The staff reflected the environment with a laid-back friendliness and grace that one could imagine a center like this attracts. I got checked into a small room that reminded me of the Apa Hotel chain in Japan for its size and efficiency of space and then meet with the two instructors Dawn and Janet. They went through the program, rules, and process. 

We start sharp every morning at 7:00 AM and end at 8:30 PM. Sitting meditation, walking meditation, guided practice, aimless wandering, compassion training, yoga, and lectures. On day two, the class goes silent. Really silent. No one talks to each other and everyone keeps modest eyes, which means you also don’t look at each other. 

I added two additional practices to help push me through. First, I’d get up every morning at 5ish AM and then go outside in the wind and snow to meditate in gym clothing- eventually shirtless. My thought process was that s it would be the hardest part of the day, so everything else should be downhill. Second, after day three, I started a water/tea fast. Thus, I wouldn’t eat for four days. The removal of anticipation of food and the consistency of energy from fasting would help me be in the moment.

Sounds easy? Surely a week sitting, walking, and doing yoga ought not to be too taxing? Well, it was the hardest thing I’ve ever done. The first lesson I rapidly learned was how out of touch with my body I’ve become. My joints, back, even walking gait started to seem alien. So much pain in different and sometimes new areas. Sitting upright for hours following my breath, each ring of the standing bell brought another wave of dread to fight a personal battle with my body.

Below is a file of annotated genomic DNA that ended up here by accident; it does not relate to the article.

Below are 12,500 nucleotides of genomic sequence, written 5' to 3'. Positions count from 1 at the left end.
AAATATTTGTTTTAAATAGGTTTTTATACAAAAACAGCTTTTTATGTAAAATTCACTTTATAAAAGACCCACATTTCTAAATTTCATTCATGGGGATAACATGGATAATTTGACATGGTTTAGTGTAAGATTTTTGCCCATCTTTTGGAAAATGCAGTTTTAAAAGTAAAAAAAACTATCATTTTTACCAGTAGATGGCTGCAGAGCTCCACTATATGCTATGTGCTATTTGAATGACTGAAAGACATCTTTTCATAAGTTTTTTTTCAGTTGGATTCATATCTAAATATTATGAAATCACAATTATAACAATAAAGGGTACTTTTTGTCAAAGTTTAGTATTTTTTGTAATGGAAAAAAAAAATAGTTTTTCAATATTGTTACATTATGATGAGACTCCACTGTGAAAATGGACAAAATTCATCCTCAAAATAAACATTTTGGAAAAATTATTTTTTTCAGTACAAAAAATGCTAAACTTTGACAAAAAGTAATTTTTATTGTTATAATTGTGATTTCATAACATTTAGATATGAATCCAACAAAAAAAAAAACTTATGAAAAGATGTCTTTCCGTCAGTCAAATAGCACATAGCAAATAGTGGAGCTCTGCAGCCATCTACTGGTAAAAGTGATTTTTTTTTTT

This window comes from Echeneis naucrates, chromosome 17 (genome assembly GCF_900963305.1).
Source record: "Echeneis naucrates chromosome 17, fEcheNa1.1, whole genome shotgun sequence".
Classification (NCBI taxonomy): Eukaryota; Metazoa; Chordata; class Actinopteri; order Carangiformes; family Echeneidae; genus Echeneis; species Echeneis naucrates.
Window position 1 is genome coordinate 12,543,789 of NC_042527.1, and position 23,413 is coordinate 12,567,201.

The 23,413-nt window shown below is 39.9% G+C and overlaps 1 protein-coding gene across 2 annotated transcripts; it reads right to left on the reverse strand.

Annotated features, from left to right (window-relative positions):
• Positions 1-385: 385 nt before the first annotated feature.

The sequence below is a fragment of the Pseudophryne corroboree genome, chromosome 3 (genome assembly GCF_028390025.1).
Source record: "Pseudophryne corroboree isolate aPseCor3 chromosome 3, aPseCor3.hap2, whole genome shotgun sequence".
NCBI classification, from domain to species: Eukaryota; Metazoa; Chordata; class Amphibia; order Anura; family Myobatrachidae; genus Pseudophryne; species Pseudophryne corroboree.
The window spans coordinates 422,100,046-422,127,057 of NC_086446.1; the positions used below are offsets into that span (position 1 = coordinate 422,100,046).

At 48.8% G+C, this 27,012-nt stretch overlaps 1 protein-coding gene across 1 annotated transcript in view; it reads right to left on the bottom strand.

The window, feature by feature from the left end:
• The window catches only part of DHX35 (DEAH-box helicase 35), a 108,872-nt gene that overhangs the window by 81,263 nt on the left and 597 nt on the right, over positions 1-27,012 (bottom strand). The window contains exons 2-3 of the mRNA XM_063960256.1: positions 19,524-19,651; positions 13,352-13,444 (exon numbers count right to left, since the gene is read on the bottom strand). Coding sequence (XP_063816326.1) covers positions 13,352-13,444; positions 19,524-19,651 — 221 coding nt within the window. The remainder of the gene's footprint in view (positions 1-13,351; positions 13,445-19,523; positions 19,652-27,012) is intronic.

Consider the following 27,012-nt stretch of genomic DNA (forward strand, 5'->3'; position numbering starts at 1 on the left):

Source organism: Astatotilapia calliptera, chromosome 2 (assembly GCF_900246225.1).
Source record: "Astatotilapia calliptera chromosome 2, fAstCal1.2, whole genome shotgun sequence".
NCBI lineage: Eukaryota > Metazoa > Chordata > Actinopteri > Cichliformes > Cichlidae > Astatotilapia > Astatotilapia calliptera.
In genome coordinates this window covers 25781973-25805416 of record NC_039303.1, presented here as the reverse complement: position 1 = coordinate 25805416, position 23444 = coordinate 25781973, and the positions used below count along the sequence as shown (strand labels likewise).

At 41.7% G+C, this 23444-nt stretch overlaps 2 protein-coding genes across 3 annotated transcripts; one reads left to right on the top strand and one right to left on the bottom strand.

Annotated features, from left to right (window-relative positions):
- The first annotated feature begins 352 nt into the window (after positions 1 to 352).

Then the thought swarm came: my thinking, ruminations, daydreams, inner narrative. These things would override the pain of sitting and invade any sense of attempting to detach by following my breath. I was amazed at how they were there all along, but somehow muted by life’s constant distractions, yet had their subtle impact. An invasion of mindlessness.

So many activities are actually infested with the thought swarm, from walking in line to brushing your teeth. The mind refuses to allow boredom nor void of thought. Something must narrate. Something has to shout. We’ve all experienced this inner dialogue, but a silent retreat forces you to move in with the swarm, have tea with them, and realize how batshit crazy they really are.   

Feel the breath enter the nose and follow it to the lungs, slowly exhale - REMEMBER CES IS COMING IN A FEW WEEKS IN VEGAS….VEGAS IS GREAT….DOLPHINS TEAM UP AND KILL SHARKS….SHARKS HAVE TWO PENI….- wait! What am I doing? Start over. Breath in. Breath out. Breath in. Breath- I REALLY WANT TO READ THAT BOOK OF TREES I JUST GOT FROM LIMA…MY FAVORITE TREE IS THE WEEPING WILLOW….-Damn It! Breath in.